Thursday, April 24, 2008
Street Kings--The Departed for Dummies
I won't go into detail about Street Kings. If you haven't already gathered, this is rarely my type of movie. I'm talking of course about the cop movie. It's been done to death, with rarely anything new or interesting to bring to the genre. Occasionally, there will be a cop movie that, for whatever reason, tickles my fancy. Training Day and The Departed are two more recent examples. Do I think The Departed was the best picture of '06? Not really. And it would have been nowhere near the Oscars if it had been directed, frame by frame, exactly as is by, say, F. Gary Gray. But it was fun. Great dialogue, superb cast, and a nice water-cooler ending. Ditto for Training Day. But there isn't enough in Street Kings to keep me interested and take it seriously. Keanu Reeves is no Denzel Washington, or Leo Dicaprio, or Mark Wahlberg or Jack Nicholson or Matt Damon. Hell, Reeves is barely even a Kevin Corrigan (who incidentally enough has the best line in The Departed: "Puerto Ricans think they know everything. If they knew shit, they wouldn't be Puerto Rican).
I digress. I don't think Reeves is the worst actor in the world. Let me put that statement in perspective. I think he's probably a better actor than say, me. But that's not saying much. I left Street Kings knowing once and for all that Keanu Reeves is a bona fide movie star. He has to be. That's the only explanation for his continued popularity, and his ability to get work. Then again, maybe I'm biased. I'm part of the one-percent of the population who didn't think that The Matrix was the second-coming. There are only a few of us, and we meet on the first Tuesday of every month to eat pizza and watch Dark City. But let's set Keanu aside, as he is (believe it or not) hardly the worst of Street Kings's problems.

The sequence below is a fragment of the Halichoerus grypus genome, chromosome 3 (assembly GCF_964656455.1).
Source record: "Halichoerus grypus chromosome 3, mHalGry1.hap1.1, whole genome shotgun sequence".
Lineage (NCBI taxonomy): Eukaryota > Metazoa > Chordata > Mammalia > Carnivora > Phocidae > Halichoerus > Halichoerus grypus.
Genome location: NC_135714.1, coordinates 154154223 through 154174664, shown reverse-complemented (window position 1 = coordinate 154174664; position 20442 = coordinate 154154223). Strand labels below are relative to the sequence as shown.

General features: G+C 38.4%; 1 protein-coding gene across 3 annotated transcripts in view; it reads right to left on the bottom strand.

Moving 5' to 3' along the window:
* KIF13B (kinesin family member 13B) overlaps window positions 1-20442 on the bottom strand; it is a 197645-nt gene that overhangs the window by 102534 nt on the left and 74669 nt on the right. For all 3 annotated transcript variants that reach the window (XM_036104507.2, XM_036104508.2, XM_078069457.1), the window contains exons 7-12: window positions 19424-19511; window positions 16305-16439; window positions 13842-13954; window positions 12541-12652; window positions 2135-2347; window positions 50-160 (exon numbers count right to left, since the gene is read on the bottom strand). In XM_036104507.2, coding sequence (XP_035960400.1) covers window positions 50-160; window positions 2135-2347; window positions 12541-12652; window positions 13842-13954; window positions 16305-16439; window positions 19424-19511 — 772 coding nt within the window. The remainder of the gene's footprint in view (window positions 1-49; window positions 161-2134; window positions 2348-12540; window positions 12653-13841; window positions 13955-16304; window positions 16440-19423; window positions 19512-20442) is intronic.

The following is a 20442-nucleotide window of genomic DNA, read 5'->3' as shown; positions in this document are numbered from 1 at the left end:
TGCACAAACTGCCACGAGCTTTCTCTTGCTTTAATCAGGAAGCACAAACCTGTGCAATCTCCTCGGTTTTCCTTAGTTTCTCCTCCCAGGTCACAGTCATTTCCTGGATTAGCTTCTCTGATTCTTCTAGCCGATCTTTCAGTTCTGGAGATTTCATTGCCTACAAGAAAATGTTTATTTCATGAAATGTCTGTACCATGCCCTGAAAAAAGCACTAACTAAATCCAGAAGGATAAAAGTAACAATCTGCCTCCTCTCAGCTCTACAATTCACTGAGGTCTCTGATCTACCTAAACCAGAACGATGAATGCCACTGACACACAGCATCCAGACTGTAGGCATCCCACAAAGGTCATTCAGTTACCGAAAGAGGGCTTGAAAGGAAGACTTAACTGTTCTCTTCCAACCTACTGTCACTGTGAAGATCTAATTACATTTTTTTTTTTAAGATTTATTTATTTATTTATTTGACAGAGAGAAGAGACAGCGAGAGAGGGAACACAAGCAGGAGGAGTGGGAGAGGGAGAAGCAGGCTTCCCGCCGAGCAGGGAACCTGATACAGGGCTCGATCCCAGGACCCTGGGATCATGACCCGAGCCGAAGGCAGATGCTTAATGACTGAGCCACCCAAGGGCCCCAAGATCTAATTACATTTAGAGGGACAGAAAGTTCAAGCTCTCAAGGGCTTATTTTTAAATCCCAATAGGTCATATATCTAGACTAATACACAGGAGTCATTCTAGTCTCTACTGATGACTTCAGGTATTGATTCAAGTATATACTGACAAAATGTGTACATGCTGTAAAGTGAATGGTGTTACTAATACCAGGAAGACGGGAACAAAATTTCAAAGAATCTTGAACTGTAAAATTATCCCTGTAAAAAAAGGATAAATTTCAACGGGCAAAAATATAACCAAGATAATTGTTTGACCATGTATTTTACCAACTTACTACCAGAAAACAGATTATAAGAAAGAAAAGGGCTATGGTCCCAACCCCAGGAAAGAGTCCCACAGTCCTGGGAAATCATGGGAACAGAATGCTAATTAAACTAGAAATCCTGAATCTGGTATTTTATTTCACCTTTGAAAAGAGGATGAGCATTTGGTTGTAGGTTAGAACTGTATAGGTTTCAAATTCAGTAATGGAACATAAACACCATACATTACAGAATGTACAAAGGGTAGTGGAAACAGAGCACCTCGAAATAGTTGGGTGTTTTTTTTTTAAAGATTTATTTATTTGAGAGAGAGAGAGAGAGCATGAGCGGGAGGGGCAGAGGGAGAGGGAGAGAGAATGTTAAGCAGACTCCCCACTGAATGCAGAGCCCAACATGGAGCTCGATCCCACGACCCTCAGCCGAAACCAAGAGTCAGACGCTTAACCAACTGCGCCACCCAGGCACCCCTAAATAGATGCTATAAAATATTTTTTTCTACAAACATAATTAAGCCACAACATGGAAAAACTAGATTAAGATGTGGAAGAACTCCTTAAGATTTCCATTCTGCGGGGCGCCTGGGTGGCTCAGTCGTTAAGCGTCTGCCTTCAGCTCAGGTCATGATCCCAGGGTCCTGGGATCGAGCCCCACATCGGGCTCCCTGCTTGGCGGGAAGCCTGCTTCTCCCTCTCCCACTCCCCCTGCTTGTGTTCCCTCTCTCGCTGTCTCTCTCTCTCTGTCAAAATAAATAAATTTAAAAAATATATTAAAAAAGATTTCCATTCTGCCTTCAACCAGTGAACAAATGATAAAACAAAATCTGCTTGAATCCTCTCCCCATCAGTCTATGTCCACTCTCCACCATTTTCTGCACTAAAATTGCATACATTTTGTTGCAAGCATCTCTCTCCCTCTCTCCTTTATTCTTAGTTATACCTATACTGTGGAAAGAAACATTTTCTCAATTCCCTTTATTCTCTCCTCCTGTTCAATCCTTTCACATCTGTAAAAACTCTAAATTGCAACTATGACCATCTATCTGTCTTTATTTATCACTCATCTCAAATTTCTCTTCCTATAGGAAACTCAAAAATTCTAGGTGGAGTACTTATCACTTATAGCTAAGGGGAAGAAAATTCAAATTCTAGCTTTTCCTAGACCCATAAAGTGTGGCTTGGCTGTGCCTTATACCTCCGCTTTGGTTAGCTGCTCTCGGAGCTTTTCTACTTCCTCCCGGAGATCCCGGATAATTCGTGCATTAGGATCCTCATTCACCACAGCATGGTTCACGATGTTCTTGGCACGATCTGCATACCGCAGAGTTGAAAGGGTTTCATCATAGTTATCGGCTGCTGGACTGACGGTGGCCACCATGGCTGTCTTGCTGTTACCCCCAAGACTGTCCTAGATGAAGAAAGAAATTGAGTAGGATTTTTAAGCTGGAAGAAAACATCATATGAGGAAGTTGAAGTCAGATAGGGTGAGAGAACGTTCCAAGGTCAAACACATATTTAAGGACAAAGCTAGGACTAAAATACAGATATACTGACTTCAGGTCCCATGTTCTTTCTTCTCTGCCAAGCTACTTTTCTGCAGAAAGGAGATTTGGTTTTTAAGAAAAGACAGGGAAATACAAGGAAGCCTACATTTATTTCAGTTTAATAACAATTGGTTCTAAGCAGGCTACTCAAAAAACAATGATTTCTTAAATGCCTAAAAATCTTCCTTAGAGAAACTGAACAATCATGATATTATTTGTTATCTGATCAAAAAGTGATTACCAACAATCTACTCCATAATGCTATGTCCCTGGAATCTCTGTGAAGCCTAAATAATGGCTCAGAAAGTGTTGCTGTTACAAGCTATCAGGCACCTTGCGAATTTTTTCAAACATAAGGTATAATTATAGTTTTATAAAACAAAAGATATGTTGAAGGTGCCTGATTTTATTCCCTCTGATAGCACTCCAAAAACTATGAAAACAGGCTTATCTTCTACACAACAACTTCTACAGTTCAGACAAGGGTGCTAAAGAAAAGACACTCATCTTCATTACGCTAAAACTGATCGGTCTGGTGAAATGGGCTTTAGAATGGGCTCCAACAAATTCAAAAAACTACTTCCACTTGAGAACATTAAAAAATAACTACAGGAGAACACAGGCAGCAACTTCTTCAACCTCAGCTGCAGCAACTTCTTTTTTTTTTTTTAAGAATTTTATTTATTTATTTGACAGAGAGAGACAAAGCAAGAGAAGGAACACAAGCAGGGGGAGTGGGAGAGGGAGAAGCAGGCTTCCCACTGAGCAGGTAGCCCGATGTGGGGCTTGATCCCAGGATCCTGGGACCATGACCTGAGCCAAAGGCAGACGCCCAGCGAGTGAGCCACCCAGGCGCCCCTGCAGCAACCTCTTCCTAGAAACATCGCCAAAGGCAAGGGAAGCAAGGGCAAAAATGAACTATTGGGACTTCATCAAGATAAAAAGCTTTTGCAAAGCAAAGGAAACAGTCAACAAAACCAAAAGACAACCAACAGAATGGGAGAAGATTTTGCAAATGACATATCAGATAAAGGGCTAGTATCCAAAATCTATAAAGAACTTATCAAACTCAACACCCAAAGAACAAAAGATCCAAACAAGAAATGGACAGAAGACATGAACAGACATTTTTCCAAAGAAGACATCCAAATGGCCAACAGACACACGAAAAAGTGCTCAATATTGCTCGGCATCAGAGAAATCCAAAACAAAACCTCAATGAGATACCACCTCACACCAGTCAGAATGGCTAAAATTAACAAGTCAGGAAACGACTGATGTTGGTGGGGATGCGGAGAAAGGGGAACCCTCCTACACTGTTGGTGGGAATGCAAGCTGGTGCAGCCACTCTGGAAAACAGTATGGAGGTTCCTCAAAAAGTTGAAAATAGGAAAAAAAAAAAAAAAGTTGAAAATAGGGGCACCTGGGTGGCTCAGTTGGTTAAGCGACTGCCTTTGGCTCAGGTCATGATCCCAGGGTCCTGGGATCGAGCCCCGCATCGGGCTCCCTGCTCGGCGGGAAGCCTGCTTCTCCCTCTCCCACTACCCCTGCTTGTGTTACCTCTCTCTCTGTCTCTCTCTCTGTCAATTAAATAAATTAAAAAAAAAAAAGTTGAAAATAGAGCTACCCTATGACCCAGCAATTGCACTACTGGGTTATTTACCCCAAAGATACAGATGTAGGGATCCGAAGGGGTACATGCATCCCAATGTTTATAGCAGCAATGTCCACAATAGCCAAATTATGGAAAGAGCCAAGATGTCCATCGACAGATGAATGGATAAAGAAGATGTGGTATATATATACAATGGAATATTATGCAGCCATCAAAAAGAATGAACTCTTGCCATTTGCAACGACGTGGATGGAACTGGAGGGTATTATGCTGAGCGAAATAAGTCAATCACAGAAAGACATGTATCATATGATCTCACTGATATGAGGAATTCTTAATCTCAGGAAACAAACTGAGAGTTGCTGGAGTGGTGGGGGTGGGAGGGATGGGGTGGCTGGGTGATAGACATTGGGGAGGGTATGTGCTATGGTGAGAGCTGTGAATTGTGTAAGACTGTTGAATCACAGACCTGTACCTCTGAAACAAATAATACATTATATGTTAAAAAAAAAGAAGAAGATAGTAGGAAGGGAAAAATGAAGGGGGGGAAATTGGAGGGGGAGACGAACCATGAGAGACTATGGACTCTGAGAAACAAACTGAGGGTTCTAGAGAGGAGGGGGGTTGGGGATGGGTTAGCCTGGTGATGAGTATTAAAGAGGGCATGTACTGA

Again, I won't try to explain the details, but only because I'm struggling to remember them (I saw the movie less than four days ago). The movie is ridiculously overlong and intricate, but not intricate in a good way. Intricate in a needlessly complicated kind of way. Kind of like the last episode of "Roseanne." I do have some questions. First in my mind, what the hell was up with Forest Whitaker in this movie? Seriously. It was like high camp, but he didn't quite commit. My only explanation was that he was on qualudes or something. Secondly, why is Chris Evans giving the best performance in this film? Chris Evans?! Really? Is he one to watch? Why do the filmmakers think that putting narc mustaches on John Corbett and Jay Mohr will make us forget that it's John Corbett and Jay Mohr? Yes, we recognize you. Yes, you're both still boring. And finally, there's Common. I love Common as a rapper. I want to see him make the transition to serious actor. But the roles he chooses to take seem to run maddeningly counter to his sensibilities. It's mind-boggling.
There are some things that make this movie watchable. Hugh Laurie. Yes, House himself. Stuart Little's Daddy. And as far as April at the movies go, you could do a lot worse than Street Kings. But alas, I'm not grading on a curve. And wanting a movie to be over a good forty minutes before the ending is seldom an indication of a movie I'd recommend. Especially when there are other cop movies, both on the high and low end of cinema, much more worth seeing than this.